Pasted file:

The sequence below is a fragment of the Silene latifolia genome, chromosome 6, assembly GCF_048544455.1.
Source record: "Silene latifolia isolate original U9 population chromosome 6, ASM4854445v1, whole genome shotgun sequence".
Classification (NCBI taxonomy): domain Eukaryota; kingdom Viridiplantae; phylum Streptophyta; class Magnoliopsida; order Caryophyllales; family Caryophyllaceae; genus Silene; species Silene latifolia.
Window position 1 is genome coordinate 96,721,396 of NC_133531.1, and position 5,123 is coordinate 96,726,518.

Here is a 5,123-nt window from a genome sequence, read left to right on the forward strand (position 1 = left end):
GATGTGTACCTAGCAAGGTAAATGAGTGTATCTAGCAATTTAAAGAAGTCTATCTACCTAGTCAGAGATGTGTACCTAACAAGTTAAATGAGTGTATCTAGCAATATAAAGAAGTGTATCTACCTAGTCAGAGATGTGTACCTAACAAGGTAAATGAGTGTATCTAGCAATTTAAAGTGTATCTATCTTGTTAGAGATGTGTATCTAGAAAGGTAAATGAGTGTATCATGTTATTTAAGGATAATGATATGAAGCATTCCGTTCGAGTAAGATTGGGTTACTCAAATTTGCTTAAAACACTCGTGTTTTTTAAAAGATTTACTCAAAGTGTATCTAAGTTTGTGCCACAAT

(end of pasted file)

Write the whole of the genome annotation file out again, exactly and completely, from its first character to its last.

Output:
The sequence below is a fragment of the Silene latifolia genome, chromosome 6, assembly GCF_048544455.1.
Source record: "Silene latifolia isolate original U9 population chromosome 6, ASM4854445v1, whole genome shotgun sequence".
Classification (NCBI taxonomy): domain Eukaryota; kingdom Viridiplantae; phylum Streptophyta; class Magnoliopsida; order Caryophyllales; family Caryophyllaceae; genus Silene; species Silene latifolia.
Window position 1 is genome coordinate 96,721,396 of NC_133531.1, and position 5,123 is coordinate 96,726,518.

Here is a 5,123-nt window from a genome sequence, read left to right on the forward strand (position 1 = left end):
GATGTGTACCTAGCAAGGTAAATGAGTGTATCTAGCAATTTAAAGAAGTCTATCTACCTAGTCAGAGATGTGTACCTAACAAGTTAAATGAGTGTATCTAGCAATATAAAGAAGTGTATCTACCTAGTCAGAGATGTGTACCTAACAAGGTAAATGAGTGTATCTAGCAATTTAAAGTGTATCTATCTTGTTAGAGATGTGTATCTAGAAAGGTAAATGAGTGTATCATGTTATTTAAGGATAATGATATGAAGCATTCCGTTCGAGTAAGATTGGGTTACTCAAATTTGCTTAAAACACTCGTGTTTTTTAAAAGATTTACTCAAAGTGTATCTAAGTTTGTGCCACAAT